After learning to walk we learn to run. It is a known and expected development for humankind and results in accelerating the movement of walking so as to achieve more speed and to cover a greater distance in less time.
This is true in absolute terms and also in historical terms: running has allowed humans to hunt more effectively and also to run away from animal or other human attacks.
Come to think of it, however, today we no longer need to hunt animals that we find conveniently served in pieces in Styrofoam trays at the supermarket or butcher shop, and we don’t even have to run away from anyone anymore, unless it’s a classmate who wants to beat us up or a policeman, if we are thieves. But we are good people, aren’t we?
Therefore, it is no coincidence that today, for modern man, running is not a necessity but a passion: we do not run because we need to survive, but because it makes us live better, making us fit and challenge ourselves. Think whatever you want but these are all non-existential reasons. In other words: we do not need to run to survive.
A bike ride
Some time ago DJ Linus said goodbye to his listeners at the end of the season of his show DJ Chiama Italia and went on vacation. Like every year, he headed to the Romagna coast, where he always spends his vacation or at least part of it. In contrast to other years, however, this time he went by bike. He had announced it in the last days of the program and even joked about it, saying that for a 62-year-old man it was no ordinary feat, although he was trained. Nicola Savino, his partner on the show, teased him by suggesting that maybe he wouldn’t make it, “You know, at that age, you never know…”
In order to make it (of course he made it) he had to ride 340 km from Milan to Rimini with other friends along back roads and little traveled paths, both because they are more beautiful from a scenic point of view and then because they are less traveled and therefore safer.
So far, the story.
Why did he do it? I don’t remember if he explained it, maybe he didn’t need to, it was a bit of a rehearsal or something different from the usual, like someone who at 45 goes to do the Santiago de Compostela walk, “Because yes, you don’t need to explain it.” Yet I became convinced that there was a more intimate but not particularly personal reason: he did not have to atone for anything, he did not have to find himself. None of the above. My guess is that Linus just wanted to go slower. He wanted to look at the world, to experience it through physical exertion without letting it flow over him without anything sticking to him in his car along the highway. He wanted to slow down time or at least his perception of it.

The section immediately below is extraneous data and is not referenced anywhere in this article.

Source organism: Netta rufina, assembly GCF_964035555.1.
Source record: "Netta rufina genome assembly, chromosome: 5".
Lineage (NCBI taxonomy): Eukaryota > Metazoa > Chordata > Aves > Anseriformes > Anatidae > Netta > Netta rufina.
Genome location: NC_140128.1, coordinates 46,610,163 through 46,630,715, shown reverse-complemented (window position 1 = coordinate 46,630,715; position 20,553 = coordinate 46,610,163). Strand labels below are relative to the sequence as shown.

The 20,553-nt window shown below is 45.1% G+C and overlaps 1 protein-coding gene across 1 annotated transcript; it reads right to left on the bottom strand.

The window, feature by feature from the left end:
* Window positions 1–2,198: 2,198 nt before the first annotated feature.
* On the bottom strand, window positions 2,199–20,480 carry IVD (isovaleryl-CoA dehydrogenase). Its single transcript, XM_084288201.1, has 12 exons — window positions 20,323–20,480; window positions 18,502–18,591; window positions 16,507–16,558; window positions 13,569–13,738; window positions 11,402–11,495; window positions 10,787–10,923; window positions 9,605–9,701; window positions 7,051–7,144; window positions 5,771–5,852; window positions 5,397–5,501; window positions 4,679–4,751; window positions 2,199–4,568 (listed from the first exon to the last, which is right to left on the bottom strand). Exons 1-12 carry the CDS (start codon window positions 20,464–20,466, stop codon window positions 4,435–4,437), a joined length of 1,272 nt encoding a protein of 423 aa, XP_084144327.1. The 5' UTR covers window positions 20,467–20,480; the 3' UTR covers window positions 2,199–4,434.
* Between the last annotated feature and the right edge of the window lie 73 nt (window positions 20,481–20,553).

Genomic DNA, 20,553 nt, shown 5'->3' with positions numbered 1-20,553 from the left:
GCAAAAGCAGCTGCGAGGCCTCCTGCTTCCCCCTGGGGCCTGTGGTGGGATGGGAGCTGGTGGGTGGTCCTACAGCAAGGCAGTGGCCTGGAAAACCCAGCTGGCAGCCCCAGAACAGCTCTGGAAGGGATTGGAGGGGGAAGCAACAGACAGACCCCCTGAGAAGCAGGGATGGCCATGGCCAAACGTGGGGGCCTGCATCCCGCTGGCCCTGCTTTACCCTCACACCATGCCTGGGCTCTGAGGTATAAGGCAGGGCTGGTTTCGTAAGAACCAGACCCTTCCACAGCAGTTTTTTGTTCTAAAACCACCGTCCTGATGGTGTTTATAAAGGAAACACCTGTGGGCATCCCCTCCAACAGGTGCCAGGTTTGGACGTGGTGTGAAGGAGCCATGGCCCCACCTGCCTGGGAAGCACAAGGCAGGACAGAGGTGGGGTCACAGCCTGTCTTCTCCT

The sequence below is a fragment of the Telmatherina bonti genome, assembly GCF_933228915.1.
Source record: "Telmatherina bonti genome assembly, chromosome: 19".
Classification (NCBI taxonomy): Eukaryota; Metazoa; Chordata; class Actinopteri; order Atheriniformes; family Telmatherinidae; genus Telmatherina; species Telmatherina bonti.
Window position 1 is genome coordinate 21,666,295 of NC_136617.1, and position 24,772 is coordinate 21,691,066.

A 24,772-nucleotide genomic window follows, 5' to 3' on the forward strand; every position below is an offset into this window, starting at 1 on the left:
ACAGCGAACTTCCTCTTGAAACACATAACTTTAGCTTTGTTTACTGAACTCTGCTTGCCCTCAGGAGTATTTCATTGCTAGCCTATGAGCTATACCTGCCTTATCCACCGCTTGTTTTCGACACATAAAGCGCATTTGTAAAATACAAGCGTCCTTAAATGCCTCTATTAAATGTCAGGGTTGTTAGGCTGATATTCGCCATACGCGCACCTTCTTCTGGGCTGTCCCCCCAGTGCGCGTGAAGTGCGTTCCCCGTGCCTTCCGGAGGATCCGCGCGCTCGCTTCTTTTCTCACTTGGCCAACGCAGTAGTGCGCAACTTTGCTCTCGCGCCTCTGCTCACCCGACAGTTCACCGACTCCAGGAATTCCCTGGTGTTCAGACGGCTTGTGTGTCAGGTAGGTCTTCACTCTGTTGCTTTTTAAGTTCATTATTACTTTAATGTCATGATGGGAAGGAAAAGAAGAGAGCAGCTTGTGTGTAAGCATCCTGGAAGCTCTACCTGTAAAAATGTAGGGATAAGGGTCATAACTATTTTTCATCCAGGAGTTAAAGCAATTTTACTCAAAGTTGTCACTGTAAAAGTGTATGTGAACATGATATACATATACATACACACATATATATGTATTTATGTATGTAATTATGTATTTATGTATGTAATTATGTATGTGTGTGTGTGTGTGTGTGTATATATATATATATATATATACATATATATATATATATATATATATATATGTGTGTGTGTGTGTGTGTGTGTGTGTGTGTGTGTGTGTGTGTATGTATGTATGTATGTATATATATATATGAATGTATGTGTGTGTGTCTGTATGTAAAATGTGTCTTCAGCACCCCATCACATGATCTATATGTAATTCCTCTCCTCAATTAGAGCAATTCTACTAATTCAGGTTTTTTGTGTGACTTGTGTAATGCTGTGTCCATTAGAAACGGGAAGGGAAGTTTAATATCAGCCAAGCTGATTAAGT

We, you, me: whoever runs
We don’t need to run and yet we do it. The reasons why we do this are varied-sometimes more intimate and secret, sometimes very common. One reason is also to finally go slower even though it seems like a paradox because we are actually going faster. Instead, it is precisely when we go faster *but in our own time* that we go slower. We savor each moment through the effort it costs us to do so, we finally find a synchrony between inner and outer time: that is the time we decide, that is our time. Like Linus who chose the slowest way to go on vacation (other than walking there), when we run, we choose the best way to reclaim our time while running. Think about it: during the day you are not master of it, and the use of your time is defined by deadlines and demands that come from others and are imposed on you. But when you run you reclaim your time and decide to make it the same as your mental clock. In truth you go neither faster nor slower: you go at your own speed. Only you know it and when you get it you are happy. As only after running.